Before I actually experienced capitalism, I assumed that everything taught about it in school was mere propaganda. And in a sense that was true, i.e. what we were taught was inaccurate, because the emphasis was on how capitalists exploit the workers: the fat capitalist with a cigar in his mouth, his boot on the back of a worker. But it’s not the exploitation of the workers per se, true as that may be in Bangladesh. The repulsive feature of capitalism in rich countries (and Poland is getting there) is the pressure to buy things you don’t need, and to waste a lot of time and energy (ultimately more important than money) choosing those useless goods whose production is also destructive to the earth.

I likewise acquired no taste for consumer goods. Instead, I acquired a taste for good books. During my first trip to Poland, imagine my horror when I discovered that my former nearest bookstore in Warsaw had become a shoe store.

You know, I was so naïve that for years I didn’t understand the meaning of the phrase: the American Dream. Finally I dared to ask, and was told that it was the dream of becoming rich. And people actually didn’t understand that I had no such motivation. I worked part-time jobs so I’d have more time for reading and writing. It meant  being poor -- but only in the financial sense. Intellectually, I was a millionaire. 

Glo (from New Mexico) sends us this pictorial comment about the change in priorities with age:


The images you find are astounding; they need to be compiled in a book. You know I enjoyed the poem about the sailing ship and the sea – it brings my youth back, like 'John Marr'. And the comments in the reply about the bird feeder of course hit home too (no sign of my woodpecker this weekend, I pray he was at other feeders and staying away from cats!)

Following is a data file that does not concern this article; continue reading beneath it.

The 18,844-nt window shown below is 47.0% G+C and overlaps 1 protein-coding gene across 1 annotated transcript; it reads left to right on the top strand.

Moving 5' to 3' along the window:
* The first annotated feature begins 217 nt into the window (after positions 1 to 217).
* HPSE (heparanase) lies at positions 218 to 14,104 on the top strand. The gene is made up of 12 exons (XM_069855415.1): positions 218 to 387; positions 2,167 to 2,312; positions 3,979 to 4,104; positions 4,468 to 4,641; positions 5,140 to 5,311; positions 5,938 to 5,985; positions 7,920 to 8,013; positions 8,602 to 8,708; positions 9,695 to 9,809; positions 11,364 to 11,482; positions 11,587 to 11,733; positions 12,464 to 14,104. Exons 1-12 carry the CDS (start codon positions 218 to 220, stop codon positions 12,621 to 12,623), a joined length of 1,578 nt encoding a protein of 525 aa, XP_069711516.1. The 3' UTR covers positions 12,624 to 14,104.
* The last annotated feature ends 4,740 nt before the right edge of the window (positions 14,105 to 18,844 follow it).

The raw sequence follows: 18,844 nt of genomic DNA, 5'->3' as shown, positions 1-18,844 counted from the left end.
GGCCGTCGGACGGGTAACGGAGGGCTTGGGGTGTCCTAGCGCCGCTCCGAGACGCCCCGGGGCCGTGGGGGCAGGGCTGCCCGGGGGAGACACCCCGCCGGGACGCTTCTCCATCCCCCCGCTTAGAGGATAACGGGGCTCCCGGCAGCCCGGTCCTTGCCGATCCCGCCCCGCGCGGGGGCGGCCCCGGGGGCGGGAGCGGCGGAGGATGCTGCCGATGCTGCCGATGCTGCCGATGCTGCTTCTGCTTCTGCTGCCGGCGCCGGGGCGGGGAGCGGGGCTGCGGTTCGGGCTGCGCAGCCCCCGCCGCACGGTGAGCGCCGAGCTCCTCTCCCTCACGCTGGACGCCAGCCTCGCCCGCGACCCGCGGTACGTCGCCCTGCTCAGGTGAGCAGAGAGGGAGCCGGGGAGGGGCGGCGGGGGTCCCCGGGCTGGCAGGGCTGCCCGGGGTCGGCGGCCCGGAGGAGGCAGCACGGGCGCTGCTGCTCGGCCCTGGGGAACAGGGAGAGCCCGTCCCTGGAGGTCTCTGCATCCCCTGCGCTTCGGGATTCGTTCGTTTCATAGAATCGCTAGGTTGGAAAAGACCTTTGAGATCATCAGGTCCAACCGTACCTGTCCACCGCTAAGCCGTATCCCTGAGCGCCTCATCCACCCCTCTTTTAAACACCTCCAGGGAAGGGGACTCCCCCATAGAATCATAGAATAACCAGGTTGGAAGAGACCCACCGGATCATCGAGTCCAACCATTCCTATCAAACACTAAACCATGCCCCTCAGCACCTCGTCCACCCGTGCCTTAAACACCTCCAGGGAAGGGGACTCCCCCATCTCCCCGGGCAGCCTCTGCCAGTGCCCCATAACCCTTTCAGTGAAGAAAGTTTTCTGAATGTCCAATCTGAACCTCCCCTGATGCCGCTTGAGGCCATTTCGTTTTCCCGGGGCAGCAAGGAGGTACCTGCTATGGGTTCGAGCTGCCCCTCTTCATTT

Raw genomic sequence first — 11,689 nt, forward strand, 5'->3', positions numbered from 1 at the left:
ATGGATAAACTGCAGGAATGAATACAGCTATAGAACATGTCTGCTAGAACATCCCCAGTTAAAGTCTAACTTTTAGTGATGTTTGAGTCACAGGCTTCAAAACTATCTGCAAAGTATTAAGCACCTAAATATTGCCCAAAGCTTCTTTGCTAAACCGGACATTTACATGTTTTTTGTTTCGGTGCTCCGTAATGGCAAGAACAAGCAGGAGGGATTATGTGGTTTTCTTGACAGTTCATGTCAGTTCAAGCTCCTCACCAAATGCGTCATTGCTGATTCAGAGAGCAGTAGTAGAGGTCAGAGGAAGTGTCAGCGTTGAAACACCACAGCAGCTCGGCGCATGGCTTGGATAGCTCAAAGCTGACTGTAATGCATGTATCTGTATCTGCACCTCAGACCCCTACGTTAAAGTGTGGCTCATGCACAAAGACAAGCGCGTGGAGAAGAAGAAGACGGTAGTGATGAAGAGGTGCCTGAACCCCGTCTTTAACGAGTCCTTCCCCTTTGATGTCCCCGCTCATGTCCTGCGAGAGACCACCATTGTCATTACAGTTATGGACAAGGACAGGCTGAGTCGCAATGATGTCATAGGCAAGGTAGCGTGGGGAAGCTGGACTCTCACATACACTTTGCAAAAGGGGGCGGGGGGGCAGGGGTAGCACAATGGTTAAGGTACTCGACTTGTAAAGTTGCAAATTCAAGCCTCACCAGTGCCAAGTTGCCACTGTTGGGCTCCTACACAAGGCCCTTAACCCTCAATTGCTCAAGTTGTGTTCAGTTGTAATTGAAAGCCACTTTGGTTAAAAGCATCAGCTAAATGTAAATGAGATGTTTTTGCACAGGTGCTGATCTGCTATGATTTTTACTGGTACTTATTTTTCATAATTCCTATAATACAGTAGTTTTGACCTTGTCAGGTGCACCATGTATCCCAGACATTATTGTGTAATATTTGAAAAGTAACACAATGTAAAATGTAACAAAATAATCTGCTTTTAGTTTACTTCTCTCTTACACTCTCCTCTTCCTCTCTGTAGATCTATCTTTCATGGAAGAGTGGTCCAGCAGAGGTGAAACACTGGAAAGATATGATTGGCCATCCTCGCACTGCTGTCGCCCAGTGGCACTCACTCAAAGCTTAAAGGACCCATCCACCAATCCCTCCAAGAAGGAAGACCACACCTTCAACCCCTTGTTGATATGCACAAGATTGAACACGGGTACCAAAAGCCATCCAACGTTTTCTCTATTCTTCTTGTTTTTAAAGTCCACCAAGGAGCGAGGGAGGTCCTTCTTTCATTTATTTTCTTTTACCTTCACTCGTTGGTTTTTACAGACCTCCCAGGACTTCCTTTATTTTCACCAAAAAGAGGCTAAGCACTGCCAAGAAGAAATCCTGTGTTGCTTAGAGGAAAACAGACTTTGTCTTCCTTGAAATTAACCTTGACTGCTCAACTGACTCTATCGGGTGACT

Simplicity is sooo key and just like your berries I must have my coffee every night. I have three writing projects am working on and more planned, a trip for every month this summer (one to Florida, one to the beach and one to the mountains).

For me, the key is to be working on something, an event to look forward to long and short term, and a totally unrealistic goal that you know you will never finish. For me, it is to find out the name of every Nantucket whaler that ever sailed from that island, the names of the crew, and where they are buried....and lay a flower upon the grave.' 'But Scott, not only does that make NO practical sense at all but it will be absolutely impossible to carry out.....' I know… and that's the total quixotic beauty of it.


During my second trip to Poland, I read in some casual source this piece of priceless advice: when you wake up, always have something small planned for today, and something big long-term. I love what you say about that distant and impossible goal. The first time I had a serious goal in my life was in my teens: it was to master English to perfection. It was a practical goal, given the transition ahead of me. I worked very hard, and that’s how I discovered that what I love best is working hard toward a goal. “You are a fanatic,” my mother said, and she was right.

The problem was that at 95% or so, I felt I was done. What remained was tedious, daily pronunciation drills, and I had more urgent things to do. So essentially I achieved my goal, and was left with a vacuum. Until I dedicated myself to writing, it was terribly painful. With writing, the goal became infinite. You have to combine interesting content with a lively style. Mastery is like the horizon . . .

Shipping records are fascinating. Here is what a friend discovered and sent to me (“snow” is pronounced “snoo”; it was a cargo sailship with a storm sail; Snow Oriana was bound for Cadiz! That's probably the port of "Tarshish" we find mentioned in the book of Jonah)


  1. Oriana, I am inspired profoundly by your poetry. Thank You.